Abstract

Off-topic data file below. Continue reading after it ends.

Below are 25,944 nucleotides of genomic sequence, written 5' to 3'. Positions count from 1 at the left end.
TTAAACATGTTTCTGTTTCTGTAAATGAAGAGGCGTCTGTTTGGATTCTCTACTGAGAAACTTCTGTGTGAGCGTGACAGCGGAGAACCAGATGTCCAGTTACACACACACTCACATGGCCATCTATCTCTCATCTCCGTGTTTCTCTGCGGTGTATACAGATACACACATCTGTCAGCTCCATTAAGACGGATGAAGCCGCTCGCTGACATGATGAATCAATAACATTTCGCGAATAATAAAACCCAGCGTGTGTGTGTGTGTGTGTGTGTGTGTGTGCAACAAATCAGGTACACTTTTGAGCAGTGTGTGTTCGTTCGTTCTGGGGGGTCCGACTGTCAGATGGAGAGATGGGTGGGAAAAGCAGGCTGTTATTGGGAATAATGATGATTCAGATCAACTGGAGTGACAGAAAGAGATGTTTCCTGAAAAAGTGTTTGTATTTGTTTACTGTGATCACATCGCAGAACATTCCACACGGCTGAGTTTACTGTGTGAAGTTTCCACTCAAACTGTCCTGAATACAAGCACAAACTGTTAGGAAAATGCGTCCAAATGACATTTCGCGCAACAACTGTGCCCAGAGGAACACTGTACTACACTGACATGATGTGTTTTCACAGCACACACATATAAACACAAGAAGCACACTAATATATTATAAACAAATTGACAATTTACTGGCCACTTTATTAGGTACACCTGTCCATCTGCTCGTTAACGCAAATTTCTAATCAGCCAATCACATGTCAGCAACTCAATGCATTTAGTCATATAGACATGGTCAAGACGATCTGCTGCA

An experimental study has been made of the superfinishing process. A force measurement system, developed for external cylindrical superfinishing, has been used to directly measure the forces acting on the abrasive stone. A systematic parametric study of material removal rate, force ratio, specific energy and surface finish is detailed. The force ratio and specific energy are found to be sensitive indicators of the cutting action of the stone. This indicates that the force ratio could be used to monitor the process, online in industrial applications. The two regimes of rough finishing and fine finishing have been characterized. A sharp transition from fine to rough finishing occurs at a stone oscillation frequency of about 1600 cpm. This characteristic frequency is mostly independent of stone-work contact pressure. The experimental data is used to construct a superfinishing process map, analogous to the wear-regime map, to depict the various regimes in which different modes of superfinishing dominate.

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